Jan 10, 2009 Doug Campbell Uncategorized
After a natural gas rig fire in Smyrna New Years Eve, local officials feel like they are being kept in the dark.
“I have not been contacted by anyone, either from the gas company or the DEC or our county,” said Smyrna Supervisor James Bays Jan. 7, a week after the fire on Chenango County Route 22 in Smyrna.
Bays was alerted the night of the fire by another supervisor from the town of Preston.
“He called me to ask if I was going to the fire, and I asked, ‘What fire?'” Bays said.
Smyrna, Sherburne, Earlville, Plymouth and Georgetown fire departments responded to the blaze. Smyrna Fire Chief Norm Wynn was pleased with the handling of the fire. It was the first time they had to deal with a rig fire, he said.
“I thought all in all everything went smooth,” Wynn said.
Bays was largely concerned by a lack of communication about the incident.
“The emergency management office should have gotten in contact with us,” he said. “It’s a little distressing not to know.”
Town of Lebanon Supervisor Jim Goldstein expressed similar concerns.
“I am three miles down the road from where this incident took place,” said Goldstein. “No one called me, no one informed me.”
There are about 50 similar wells in Lebanon, Goldstein said.
“Once I found out about this, I notified the [state Department of Environmental Conservation],” Goldstein said.
According to Goldstein, he has had not heard back from the DEC.
“I’m wondering why it seems we always have to initiate these things,” Goldstein said.
Goldstein was also concerned with the preparedness of local fire crews to handle such incidents.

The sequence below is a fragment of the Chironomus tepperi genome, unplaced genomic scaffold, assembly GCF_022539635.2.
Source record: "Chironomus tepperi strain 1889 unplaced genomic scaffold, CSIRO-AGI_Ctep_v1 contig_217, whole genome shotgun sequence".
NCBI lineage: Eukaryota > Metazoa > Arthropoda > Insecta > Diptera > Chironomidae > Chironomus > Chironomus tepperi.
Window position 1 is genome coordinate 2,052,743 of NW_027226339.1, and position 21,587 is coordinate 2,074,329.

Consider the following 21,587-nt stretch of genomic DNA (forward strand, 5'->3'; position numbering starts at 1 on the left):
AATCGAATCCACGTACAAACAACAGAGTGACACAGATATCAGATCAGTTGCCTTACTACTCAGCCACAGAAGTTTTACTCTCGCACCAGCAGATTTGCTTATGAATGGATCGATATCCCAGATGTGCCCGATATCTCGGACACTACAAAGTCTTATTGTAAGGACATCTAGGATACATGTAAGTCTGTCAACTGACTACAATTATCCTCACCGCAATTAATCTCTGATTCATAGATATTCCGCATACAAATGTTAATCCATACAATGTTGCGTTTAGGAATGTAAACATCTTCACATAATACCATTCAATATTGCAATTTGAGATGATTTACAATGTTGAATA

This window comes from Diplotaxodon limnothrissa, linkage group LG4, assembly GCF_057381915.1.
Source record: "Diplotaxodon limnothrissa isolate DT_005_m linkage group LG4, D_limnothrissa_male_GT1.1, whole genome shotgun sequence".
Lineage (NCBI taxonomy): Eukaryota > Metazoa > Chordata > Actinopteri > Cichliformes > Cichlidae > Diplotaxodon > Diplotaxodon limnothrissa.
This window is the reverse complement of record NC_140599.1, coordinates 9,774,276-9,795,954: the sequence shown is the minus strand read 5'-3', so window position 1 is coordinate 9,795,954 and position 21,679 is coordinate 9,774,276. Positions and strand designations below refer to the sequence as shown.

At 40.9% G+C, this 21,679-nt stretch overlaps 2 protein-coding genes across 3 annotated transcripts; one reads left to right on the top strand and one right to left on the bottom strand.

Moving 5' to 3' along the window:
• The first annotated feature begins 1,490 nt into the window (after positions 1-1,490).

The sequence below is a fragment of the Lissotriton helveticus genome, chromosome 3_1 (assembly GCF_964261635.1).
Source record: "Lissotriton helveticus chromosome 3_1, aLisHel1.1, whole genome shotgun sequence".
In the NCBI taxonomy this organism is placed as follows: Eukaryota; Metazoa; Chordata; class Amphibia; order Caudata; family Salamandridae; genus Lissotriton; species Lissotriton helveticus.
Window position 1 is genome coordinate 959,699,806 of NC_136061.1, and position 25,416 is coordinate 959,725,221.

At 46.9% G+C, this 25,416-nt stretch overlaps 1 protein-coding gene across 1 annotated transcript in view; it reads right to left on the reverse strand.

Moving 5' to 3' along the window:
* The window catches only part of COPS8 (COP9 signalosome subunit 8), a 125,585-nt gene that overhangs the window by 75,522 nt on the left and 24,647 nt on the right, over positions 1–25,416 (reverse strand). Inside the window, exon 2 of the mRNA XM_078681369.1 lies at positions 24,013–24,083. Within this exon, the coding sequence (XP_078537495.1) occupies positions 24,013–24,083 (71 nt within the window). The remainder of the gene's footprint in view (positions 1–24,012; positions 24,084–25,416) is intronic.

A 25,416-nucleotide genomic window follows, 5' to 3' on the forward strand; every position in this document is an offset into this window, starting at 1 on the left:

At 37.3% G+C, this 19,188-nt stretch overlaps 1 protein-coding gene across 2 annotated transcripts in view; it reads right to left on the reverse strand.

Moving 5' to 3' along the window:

“What is the likelihood of more incidents like this?” he asked.
According to Chenango County Fire Coordinator Matt Beckwith, several local fire departments have met and taken tours with safety officials from Nornew, the natural gas exploration and development company that owns the rig.
Madison County Fire Coordinator Joe DeFrancisco said that local departments are well-trained and well-equipped to handle rig fires. He also said that it was important to differentiate between gas well fires and other kinds of fires that might be associated with the site of gas drilling.
Local fire departments are trained to handle the latter, he said, but there are others with expertise who could be flown in to assist with an actual gas well fire.
“Gas exploration tends to go on in somewhat remote areas, so when they burn, generally, they don’t expose other things,” DeFrancisco said. “So they’re treated defensively.”
In such a scenario, first-responders let them burn until someone with special expertise puts them out, DeFrancisco said.
For Bays, the lack of communication is of great concern.
“This is a foreign activity,” Bays said. “We’ve only had natural gas in Smyrna for a year now, and it’s an activity we’re not familiar with. We just want to get some straight answers.”